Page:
How to Make Chimichurri

When we first moved to Merida, Mexico, it was still a sleepy sort of town. We were living, with all our worldly possessions, in a short-term apartment building that came furnished and was close to the hotel zone, which felt safe and familiar, and within easy walking distance to the historic centro, with its myriad squares, parks, churches, colonial homes, and museums. For weeks I walked all day, stopping for Spanish class, sipping an agua fresca near a fountain and taking the occasional taxi so I wouldn’t die of heat exhaustion in the 104 degree afternoons.

We learned our new city organically, traveling only as far as feet would carry us, until we found the downtown bus station and for less than a dollar went all the way to the beach, about thirty minutes away. After wending through narrow, cobbled streets we emerged uptown. There were wide, tree-lined avenues and shiny shopping malls and names we recognized, like Costco, Home Depot, and TGI Fridays. We felt reinvigorated to explore more of this place that kept giving. On my birthday we made a reservation at a chic white restaurant with valet and more glamazons than we had yet seen. El Argentino presents all their steak cuts uncooked on a tray for the customer’s perusal. Generous the wine was poured, red and deep and fruity. The flurry of waiters made us feel competent and elegant, in spite of our limited language skills and stunned immigrant appearance. I liked everything that was happening around me and was reminded of how much I had missed the participatory theater of going out to eat.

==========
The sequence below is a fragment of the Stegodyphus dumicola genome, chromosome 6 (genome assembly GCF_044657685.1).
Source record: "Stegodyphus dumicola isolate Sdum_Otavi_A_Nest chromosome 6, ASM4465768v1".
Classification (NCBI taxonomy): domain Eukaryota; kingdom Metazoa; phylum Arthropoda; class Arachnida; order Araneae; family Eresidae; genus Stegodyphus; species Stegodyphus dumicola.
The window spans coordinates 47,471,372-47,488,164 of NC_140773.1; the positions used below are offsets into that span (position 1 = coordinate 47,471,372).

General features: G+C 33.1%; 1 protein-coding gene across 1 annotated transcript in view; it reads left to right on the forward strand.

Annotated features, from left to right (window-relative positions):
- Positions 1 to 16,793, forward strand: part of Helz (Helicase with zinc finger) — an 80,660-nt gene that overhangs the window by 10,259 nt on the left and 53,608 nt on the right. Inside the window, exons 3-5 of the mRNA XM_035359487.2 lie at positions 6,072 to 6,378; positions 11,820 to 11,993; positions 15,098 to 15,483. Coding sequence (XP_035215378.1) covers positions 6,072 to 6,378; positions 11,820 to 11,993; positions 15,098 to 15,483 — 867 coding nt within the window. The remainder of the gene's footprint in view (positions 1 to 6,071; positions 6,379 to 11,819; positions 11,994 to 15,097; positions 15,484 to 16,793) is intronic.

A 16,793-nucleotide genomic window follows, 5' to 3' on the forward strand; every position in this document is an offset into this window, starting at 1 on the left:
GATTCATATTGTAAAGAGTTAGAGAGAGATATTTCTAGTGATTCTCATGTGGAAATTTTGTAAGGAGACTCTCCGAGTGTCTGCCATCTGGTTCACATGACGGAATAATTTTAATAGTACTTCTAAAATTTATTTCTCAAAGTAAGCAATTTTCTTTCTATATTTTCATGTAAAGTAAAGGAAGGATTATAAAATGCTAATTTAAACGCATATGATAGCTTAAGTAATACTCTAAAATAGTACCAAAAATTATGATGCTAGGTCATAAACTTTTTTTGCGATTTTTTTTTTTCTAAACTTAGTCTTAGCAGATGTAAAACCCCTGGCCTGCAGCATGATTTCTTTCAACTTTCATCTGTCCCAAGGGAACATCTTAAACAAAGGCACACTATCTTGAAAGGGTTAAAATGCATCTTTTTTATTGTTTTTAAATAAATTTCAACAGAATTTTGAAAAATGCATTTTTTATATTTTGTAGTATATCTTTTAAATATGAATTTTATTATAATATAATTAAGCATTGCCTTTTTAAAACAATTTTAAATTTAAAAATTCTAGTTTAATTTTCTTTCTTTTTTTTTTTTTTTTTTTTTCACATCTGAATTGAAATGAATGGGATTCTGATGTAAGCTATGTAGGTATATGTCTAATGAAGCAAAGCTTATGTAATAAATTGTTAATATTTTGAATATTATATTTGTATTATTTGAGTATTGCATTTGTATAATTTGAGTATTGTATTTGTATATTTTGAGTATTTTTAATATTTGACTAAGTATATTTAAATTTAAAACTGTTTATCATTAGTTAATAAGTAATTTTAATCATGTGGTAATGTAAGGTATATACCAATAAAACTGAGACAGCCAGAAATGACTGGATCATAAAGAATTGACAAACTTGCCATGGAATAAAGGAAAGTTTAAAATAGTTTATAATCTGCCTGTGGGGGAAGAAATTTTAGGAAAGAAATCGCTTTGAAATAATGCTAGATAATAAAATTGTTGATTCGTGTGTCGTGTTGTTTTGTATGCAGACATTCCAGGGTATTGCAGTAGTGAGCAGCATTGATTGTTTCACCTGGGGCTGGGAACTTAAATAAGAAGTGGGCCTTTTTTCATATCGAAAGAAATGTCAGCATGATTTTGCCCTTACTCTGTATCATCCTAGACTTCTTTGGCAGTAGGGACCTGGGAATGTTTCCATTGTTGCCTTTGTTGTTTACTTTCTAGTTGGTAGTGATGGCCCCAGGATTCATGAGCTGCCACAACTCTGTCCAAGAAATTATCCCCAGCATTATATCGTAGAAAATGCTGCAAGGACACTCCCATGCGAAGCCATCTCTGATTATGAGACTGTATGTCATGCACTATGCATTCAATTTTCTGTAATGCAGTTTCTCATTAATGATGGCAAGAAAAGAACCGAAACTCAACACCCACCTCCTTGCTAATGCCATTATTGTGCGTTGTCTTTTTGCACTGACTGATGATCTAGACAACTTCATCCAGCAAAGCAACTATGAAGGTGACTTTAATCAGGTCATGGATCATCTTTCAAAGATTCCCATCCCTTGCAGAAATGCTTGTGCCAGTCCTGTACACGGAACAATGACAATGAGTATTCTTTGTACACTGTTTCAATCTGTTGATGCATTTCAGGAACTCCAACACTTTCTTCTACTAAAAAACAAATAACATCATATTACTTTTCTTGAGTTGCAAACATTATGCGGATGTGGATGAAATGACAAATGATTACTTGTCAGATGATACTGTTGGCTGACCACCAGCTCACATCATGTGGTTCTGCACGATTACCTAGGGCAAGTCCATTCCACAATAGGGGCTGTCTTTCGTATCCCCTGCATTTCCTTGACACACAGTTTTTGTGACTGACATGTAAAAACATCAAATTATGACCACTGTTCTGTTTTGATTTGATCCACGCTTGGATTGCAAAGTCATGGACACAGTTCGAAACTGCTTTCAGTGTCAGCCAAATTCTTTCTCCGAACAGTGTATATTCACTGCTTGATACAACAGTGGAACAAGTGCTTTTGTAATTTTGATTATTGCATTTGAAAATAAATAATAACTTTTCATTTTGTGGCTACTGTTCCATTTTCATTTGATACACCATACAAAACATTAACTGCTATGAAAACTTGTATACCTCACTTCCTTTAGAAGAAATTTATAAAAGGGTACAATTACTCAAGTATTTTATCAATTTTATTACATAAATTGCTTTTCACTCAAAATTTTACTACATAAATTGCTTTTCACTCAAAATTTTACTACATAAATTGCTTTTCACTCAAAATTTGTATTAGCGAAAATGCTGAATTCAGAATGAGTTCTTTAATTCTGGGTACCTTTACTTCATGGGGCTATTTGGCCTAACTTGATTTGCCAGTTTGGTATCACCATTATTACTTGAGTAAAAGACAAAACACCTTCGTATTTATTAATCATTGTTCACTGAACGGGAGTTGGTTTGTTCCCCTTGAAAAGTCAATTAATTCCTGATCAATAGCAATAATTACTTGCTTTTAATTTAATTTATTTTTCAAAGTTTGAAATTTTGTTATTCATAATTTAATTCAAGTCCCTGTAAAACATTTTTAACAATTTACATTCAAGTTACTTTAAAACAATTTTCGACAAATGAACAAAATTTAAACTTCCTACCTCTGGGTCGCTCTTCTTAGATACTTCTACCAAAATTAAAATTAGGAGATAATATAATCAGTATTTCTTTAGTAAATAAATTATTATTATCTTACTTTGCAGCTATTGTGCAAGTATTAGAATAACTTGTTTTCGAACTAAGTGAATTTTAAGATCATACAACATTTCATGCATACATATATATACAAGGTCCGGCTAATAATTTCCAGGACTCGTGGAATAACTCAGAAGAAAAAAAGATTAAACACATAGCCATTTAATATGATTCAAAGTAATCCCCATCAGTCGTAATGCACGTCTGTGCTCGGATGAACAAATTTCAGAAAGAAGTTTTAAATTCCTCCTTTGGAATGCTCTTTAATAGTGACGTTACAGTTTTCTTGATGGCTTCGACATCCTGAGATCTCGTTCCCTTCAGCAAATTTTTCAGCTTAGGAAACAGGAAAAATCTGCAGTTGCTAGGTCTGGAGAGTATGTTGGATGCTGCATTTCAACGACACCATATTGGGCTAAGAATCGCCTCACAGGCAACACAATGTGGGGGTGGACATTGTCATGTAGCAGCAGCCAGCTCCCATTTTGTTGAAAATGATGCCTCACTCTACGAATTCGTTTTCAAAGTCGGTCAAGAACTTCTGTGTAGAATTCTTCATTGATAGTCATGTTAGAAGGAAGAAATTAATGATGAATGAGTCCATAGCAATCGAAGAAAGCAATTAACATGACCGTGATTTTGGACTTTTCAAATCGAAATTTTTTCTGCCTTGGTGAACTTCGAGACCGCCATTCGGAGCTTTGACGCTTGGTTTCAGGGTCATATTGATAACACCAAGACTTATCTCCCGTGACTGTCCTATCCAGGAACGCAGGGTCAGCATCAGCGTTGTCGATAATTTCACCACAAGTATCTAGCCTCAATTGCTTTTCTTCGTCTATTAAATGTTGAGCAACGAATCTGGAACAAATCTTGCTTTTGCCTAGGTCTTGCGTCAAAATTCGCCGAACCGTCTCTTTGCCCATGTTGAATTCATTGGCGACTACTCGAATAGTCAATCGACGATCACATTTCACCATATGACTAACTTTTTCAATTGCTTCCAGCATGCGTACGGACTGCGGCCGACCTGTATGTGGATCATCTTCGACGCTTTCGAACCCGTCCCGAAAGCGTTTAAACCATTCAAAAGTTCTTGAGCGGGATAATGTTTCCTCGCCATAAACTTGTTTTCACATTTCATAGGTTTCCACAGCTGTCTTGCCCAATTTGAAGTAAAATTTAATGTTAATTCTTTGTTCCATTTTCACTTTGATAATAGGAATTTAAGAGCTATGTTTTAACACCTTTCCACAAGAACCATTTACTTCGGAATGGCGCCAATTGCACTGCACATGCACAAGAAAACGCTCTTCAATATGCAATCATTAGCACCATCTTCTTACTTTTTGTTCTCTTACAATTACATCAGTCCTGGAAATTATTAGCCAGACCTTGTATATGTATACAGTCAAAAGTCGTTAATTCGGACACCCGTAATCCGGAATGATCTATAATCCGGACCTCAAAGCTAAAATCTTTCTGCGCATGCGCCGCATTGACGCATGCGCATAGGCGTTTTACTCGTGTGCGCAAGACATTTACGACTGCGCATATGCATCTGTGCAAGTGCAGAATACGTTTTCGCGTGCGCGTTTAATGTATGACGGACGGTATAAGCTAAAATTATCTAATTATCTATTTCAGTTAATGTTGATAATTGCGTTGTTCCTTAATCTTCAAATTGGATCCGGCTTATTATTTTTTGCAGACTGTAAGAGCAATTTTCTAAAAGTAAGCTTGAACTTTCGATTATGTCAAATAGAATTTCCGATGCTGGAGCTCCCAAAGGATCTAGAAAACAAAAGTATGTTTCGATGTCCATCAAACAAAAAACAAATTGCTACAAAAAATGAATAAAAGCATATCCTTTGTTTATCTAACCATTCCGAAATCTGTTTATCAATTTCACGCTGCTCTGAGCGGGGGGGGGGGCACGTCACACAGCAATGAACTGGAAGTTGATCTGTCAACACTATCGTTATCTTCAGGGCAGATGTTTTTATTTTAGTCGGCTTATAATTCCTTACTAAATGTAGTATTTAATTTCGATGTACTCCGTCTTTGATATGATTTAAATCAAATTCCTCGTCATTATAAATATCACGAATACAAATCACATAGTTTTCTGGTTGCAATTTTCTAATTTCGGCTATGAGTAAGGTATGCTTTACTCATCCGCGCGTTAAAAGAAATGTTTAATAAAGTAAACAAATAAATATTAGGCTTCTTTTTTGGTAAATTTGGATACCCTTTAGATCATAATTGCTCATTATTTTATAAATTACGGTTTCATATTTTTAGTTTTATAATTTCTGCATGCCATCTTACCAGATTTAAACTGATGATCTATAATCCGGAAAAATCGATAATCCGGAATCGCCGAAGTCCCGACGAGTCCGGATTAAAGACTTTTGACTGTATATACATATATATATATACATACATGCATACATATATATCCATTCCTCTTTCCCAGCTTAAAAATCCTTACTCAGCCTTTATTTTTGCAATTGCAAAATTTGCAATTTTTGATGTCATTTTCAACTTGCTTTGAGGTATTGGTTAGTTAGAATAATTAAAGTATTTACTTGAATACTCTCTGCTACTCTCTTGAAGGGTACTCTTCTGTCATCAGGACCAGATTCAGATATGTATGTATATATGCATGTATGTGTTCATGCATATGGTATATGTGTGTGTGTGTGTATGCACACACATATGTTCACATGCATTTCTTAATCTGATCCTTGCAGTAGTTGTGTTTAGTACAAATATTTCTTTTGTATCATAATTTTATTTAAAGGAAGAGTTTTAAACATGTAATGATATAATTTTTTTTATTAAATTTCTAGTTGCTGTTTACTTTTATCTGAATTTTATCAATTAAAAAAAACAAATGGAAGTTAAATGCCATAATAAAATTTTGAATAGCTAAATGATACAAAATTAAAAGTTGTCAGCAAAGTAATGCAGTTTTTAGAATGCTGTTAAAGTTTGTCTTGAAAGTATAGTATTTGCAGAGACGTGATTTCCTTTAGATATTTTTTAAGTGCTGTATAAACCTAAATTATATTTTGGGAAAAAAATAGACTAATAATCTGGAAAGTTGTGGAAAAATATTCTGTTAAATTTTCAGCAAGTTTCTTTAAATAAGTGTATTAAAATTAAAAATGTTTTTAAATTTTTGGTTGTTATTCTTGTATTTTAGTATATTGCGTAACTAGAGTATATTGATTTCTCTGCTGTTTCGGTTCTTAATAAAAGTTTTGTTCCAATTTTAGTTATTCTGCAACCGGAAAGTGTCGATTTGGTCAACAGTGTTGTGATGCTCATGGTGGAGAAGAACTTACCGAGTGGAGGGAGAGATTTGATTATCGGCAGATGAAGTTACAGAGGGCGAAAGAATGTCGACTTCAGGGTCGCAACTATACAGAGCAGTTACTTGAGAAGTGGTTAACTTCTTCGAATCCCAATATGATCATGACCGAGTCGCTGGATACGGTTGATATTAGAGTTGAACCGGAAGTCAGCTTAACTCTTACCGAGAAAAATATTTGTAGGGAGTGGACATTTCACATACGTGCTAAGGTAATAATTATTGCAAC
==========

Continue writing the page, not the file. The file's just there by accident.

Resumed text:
Everything we had there was good but the chimichurri sauce was to-die-for. The kind of stuff you start dipping fingers in when they remove the bread basket like a bunch of bread thieving bastards. First goes the tentative pinky for just a dab, but soon you’re swiping dexterous index fingers and before you know it an entire fist is in the bowl of herbs and oil and your date is looking at you like you were raised in a barn. I had licked the little ramekin clean by the time our steaks cooked medio-rojo arrived and had a ring of green around my mouth painting me both culpable and gluttonous. I wanted to recreate that condiment here at home, though I know that without ambiance, the frisson of newness and exile, it would not be quite the same. For the sake of decorum, I cooked up some shrimp to eat with the chimichurri, so as not to do shots at the dinner table.

Chimichurri Sauce


  • 1/4 cup oregano
  • 1 cup packed parsley
  • 3 cloves garlic, peeled
  • 1/2 cup olive oil
  • 2 tablespoons white wine vinegar
  • red pepper flakes
  • and salt

Whirl all these ingredients together in a food processor, or give them a good mashing with mortar and pestle. Allow mixture to marinate in the fridge for a few hours at least.

Serve with grilled shrimp, as I did, simply sauteed with salt and pepper for mere minutes, if you are trying to be summerish and light, though it was not my favorite, I must confess. I think chimichurri is best served the traditional way with beef, or even grilled portobello mushrooms. Or with good bread, as bruschetta, slapped on a sandwich with ham, or any way you can think of. And if you ever get to El Argentino on the Paseo de Montejo in Merida, tell them I sent you.

I made this quinoa recipe for the side dish and it was earthy and nutty and even Malcolm liked it, or so he said.


Jillian Bedell

Jillian Bedell is a writer and mother living in a farmhouse in Cushing, Maine. She is very good at talking about herself in the third person. She is co-author of Eating in Maine: At Home, On the Town, and On the Road.


  1. Jillian – thanks muchisimos for the recipe. Interested to see you hail from Connecticut, as I formerly worked with a fine fellow named Chris Bedell, also from Conn. Any relation?

  2. Making this tonight for use tomorrow. Thanks for the story and the recipe! Question, do you think that using a immersion blender to create a sort of emulsion is too vigorous for the oregano and parsley, or is pureeing the hell out of it ok?

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